Earlier this week the church Life group which my wife and I attend studied Truths 11 and 12 of the Statement of Fundamental and Essential Truths of the Pentecostal Assemblies of Newfoundland and Labrador. Four attended. We opened with Leonora, my wife, leading us in singing and prayer; we considered the sheet on “The Holy Life” that I’d given out in a previous meeting; Ray Noble took prayer requests and brought them to the Lord in prayer; and we closed with lunch.
In our study we considered “12. Sanctification or the Holy Life” before “11. The Believer’s Obedience.” Here is what it says:
Entire sanctification is the will of God for all believers, and should be earnestly pursued by walking in obedience to God’s Word (Hebrews 12:14; 1 Peter 1:15,16; 1 Thessalonians 5:23,24; 1 John 2:6). In experience, this is both instantaneous and progressive. It is wrought out in the life of the believer by his appropriation of the power of Christ’s blood and risen life through the person of the Holy Spirit, as set forth in the Word of God.
To explain what it means by entire, instantaneous, and progressive sanctification, I shared from the section “Sanctification in Assemblies of God Teaching” in Stanley M. Horton’s contribution to Five Views on Sanctification (Grand Rapids, Michigan: Zondervan, 1987).
Horton opens his consideration of instantaneous sanctification by quoting this statement by Ralph W. Harris, “Sanctification is instantaneous, for the moment a person believes in Christ he is separated from sin and unto God” (page 115). After discussing this initial sanctification, which he also calls “positional sanctification,” Horton concludes, “By Christ’s sacrifice, sinful persons are put into perfect relationship with God. We are sanctified, dedicated, consecrated, set apart for God and for His worship and service. As we walk with Jesus in simple faith, we are made partakers of the fruit of His obedience. We are set free to do God’s will” (page 116).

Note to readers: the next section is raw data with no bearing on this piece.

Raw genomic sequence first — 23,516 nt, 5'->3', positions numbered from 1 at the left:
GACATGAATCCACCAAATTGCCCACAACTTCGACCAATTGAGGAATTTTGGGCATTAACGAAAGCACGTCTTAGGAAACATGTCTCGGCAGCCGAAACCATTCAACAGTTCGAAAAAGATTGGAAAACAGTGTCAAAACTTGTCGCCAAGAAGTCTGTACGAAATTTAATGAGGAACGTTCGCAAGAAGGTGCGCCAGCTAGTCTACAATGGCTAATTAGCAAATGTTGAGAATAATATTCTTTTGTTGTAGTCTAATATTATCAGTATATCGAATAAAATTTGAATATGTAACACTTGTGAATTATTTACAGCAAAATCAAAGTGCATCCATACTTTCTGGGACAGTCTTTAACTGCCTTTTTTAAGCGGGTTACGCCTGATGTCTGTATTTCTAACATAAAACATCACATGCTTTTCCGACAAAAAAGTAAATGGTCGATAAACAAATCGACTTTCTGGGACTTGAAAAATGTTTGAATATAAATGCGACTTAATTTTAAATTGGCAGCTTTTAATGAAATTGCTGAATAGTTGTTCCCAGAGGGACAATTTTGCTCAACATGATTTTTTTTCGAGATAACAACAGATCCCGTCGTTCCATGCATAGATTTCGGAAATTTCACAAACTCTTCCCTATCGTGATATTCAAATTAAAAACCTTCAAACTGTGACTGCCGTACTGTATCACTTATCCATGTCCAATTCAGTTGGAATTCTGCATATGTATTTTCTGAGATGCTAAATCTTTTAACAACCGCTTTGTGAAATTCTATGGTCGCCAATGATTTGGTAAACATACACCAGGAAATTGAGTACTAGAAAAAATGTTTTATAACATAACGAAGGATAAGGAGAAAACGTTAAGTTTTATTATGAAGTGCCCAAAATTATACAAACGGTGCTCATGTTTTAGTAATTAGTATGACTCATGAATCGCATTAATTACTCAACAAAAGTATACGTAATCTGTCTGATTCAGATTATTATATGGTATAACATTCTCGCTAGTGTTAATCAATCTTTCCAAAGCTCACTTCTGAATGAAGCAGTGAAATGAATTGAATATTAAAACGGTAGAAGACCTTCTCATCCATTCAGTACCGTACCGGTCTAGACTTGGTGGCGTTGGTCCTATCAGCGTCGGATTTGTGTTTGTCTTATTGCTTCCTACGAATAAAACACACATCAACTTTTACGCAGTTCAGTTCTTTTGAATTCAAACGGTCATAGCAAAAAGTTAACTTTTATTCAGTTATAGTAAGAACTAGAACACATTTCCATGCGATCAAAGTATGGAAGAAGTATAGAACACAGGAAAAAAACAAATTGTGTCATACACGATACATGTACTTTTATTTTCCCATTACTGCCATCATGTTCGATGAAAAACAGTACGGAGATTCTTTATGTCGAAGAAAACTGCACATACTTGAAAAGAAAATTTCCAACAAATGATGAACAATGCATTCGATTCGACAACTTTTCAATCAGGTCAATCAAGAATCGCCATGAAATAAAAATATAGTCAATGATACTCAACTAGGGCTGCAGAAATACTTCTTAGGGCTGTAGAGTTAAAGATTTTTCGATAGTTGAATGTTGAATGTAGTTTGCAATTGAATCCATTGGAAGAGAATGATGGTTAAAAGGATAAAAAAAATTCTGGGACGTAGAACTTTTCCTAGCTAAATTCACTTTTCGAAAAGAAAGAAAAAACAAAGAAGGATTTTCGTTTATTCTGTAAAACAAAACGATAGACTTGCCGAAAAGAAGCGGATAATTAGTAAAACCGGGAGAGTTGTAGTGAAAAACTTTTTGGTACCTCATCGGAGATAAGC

Among the Bible passages that Horton cites in his discussion are:
– “Because of him [God] you are in Christ Jesus, who became to us wisdom from God, righteousness and sanctification and redemption” (1 Corinthians 1:30, ESV; all Biblical quotations made by me are from the ESV).
– “By that will [the will of God accomplished in Christ] we have been sanctified through the offering of Jesus Christ once for all” (Hebrews 10:10).